Sparking the Flame of Giving Back

A Country Devastated by Fire,Floods


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Captain Soldavini with baby kangaroo in January. The fires have destroyed homes, and they have killed people and wildlife.

Everett Burns and Henry Goldman

Mrs. Kristina Rodriguez, a 7th grade LA teacher in Purple Pod, raised money to help those people and animals affected by the Australian fires and floods that have decimated the country recently.

“I wanted to capitalize on the spirit of Valentines Day and do something nice for somebody after seeing the news,” said Ms. Rodriguez.

Australia, during its ever lengthening fire season, is burning at a staggering pace.
Despite the best efforts of firefighters from across the world, the fires won’t stop for anything and go through everything, burning it to the ground.

So how will we stop the fires?

“If we all pitch in then we can save Australia,” said 6th grader Nicholas Janduko.

You can donate money to organizations like Direct Relief and help.

Direct Relief is an organization that is collecting money to aid Australia. “Ursus” contacted Lara Cooper, who helps coordinate contributions, and she said that many schools and organizations had contributed money for relief so far.

Now for the facts. There are a lot. You’re probably wondering how much land has burned and the answer is jarring. 12 million acres with 25 people killed, 2,000 homes have been completely decimated. In Australia, literally every state has been touched by the wildfires.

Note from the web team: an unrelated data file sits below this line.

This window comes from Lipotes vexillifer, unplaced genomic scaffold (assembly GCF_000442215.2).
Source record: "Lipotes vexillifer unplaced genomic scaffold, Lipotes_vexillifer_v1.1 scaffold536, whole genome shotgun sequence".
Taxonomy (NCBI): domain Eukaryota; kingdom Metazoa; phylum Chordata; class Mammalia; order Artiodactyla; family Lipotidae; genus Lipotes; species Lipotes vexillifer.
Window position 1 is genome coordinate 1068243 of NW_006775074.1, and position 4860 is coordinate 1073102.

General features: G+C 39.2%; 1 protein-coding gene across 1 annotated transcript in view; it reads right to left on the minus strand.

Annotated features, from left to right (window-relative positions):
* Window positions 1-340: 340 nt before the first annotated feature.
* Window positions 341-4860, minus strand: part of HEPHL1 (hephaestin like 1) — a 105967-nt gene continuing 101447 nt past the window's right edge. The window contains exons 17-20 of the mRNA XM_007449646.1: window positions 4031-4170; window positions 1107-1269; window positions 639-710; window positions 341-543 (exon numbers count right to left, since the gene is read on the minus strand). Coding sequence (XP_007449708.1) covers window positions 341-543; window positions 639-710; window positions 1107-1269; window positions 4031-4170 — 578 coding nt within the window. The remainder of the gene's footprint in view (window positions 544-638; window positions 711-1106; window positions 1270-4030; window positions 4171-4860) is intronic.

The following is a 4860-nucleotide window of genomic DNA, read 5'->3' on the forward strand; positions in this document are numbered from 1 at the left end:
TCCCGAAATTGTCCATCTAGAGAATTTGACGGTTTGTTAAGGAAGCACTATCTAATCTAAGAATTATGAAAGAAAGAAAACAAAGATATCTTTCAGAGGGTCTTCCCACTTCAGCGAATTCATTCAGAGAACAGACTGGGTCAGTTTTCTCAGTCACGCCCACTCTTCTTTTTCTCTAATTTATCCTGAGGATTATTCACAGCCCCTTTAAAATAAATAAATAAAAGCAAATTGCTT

How do residents feel? In Mallacoota, Australia, hundreds of people were stranded in the popular vacation spot. “The next morning, a Mordor-like darkness settled over us. Hours later, it was replaced by red light, the firestorm hitting the outskirts of town. We heard loud, sharp explosions in the distance and realized they were gas bottles exploding,” said Jonathan Vey, a tourist staying on the island of Mallacoota when the firestorm hit.

Why is Australia being hit with fires?

This could be due to the climate. Australia was hot and dry enough to begin with, but climate change has made things hotter and drier for longer periods of time. Also, eucalyptus trees have oil running down them so they too can fuel fires.

And on top of all of this, there is flooding. In the cooler parts of Australia, there are massive floods, and floods are the most expensive natural disaster to fix.
And right now there are concerns over how Australia will be affected financially. This is the last thing the country needed.